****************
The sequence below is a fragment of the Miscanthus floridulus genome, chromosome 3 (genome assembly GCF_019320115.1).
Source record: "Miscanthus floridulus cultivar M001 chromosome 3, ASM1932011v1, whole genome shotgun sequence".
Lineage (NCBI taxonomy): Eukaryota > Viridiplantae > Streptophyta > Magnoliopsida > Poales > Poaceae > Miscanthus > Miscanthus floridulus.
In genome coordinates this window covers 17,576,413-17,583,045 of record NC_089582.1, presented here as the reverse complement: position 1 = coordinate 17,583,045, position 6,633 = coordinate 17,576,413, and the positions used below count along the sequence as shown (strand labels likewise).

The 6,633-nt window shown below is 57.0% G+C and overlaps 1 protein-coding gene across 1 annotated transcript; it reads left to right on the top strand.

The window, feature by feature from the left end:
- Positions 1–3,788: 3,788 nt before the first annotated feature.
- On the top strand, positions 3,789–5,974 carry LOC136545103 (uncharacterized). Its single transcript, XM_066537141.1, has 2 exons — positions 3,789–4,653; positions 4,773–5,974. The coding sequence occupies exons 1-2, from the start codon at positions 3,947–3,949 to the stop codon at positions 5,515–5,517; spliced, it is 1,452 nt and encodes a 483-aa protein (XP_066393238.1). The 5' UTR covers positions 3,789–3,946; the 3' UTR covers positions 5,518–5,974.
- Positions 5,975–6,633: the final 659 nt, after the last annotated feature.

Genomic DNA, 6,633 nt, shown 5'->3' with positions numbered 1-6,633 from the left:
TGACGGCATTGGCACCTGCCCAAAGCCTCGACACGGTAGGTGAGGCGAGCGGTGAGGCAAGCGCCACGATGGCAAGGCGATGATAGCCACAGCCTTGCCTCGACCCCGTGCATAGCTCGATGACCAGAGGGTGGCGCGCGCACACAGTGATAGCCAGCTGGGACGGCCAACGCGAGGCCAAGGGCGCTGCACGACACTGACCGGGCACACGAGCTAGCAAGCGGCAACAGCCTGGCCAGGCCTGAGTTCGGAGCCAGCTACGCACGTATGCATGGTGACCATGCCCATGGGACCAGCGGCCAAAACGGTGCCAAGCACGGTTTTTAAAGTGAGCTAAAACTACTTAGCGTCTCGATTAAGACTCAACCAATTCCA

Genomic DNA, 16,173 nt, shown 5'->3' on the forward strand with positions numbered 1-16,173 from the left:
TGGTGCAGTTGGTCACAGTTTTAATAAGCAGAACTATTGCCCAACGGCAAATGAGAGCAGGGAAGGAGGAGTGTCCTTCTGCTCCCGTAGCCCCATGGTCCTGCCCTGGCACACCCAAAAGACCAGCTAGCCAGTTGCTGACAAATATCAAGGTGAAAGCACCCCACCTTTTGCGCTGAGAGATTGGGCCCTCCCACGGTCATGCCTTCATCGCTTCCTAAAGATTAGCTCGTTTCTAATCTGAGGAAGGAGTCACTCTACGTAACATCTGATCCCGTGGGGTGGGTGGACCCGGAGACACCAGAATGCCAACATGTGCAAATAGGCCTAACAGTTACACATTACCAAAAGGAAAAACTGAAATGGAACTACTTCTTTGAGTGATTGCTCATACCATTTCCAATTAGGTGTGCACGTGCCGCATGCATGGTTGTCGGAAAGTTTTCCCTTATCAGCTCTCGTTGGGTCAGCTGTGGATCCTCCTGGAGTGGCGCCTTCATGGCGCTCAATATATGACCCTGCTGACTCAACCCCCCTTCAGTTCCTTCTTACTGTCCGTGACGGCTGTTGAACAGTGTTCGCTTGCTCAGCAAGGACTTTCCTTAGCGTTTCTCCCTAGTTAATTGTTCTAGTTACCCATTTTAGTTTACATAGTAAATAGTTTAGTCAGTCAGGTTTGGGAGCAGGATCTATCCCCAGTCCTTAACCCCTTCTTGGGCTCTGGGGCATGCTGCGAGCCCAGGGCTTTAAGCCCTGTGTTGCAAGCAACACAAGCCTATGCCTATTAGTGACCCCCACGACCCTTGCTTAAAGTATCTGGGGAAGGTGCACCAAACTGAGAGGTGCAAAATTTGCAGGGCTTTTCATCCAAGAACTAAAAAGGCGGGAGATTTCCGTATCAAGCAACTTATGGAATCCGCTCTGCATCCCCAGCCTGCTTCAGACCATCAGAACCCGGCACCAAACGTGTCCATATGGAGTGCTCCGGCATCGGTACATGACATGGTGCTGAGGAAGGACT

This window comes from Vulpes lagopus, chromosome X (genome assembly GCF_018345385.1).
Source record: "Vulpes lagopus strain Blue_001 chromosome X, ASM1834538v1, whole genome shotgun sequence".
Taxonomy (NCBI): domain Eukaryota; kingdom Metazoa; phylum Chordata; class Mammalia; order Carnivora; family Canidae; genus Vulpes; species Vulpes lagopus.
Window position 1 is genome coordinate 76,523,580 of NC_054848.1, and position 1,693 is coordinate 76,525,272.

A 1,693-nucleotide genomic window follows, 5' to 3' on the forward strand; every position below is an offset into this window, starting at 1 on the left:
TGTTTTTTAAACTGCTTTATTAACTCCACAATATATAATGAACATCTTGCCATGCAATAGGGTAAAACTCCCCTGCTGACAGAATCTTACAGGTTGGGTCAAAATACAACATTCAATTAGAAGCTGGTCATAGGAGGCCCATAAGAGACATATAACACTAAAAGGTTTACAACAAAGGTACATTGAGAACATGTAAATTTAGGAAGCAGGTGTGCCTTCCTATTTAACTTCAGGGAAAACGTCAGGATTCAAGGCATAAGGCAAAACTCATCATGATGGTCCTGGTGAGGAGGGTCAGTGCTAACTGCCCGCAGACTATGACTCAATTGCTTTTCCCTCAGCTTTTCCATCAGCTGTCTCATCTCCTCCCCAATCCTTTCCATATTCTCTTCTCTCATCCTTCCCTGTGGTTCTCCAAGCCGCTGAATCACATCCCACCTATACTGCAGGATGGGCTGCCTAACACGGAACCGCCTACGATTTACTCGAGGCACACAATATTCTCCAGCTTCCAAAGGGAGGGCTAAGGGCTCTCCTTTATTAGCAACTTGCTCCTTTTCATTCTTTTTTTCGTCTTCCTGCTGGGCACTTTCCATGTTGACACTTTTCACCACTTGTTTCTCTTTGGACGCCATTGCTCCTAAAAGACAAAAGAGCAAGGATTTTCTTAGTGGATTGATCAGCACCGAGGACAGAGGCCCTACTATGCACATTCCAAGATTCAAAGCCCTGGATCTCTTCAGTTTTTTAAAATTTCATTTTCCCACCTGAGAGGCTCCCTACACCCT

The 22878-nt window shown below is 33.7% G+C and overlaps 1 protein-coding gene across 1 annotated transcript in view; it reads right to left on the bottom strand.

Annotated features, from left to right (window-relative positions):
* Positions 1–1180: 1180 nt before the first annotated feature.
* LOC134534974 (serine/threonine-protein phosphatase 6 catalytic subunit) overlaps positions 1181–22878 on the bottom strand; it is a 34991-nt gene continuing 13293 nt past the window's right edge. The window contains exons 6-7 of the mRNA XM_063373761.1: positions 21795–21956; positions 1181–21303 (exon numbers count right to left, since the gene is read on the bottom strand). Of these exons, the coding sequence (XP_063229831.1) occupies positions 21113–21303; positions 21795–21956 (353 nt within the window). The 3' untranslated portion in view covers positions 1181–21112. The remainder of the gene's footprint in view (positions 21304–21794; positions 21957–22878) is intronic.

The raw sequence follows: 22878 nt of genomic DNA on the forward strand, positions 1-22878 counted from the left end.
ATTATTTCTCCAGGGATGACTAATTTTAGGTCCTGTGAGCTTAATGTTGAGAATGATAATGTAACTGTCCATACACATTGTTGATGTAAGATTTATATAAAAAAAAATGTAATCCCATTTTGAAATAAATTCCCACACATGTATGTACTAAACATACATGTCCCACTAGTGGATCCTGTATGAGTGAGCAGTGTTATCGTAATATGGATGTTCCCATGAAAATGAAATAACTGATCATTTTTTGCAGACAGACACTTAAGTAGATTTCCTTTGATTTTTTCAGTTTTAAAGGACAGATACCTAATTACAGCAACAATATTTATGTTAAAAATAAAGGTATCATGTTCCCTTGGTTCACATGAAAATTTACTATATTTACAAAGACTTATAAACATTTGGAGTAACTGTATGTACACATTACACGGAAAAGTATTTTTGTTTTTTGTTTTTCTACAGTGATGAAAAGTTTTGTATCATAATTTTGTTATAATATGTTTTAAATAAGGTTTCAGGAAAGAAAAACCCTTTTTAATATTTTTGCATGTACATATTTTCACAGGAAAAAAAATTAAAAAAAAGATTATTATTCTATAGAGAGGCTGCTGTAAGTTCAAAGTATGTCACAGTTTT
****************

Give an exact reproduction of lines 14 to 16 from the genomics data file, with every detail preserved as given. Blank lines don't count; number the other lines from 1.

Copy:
This window comes from Vulpes lagopus, chromosome X (genome assembly GCF_018345385.1).
Source record: "Vulpes lagopus strain Blue_001 chromosome X, ASM1834538v1, whole genome shotgun sequence".
Taxonomy (NCBI): domain Eukaryota; kingdom Metazoa; phylum Chordata; class Mammalia; order Carnivora; family Canidae; genus Vulpes; species Vulpes lagopus.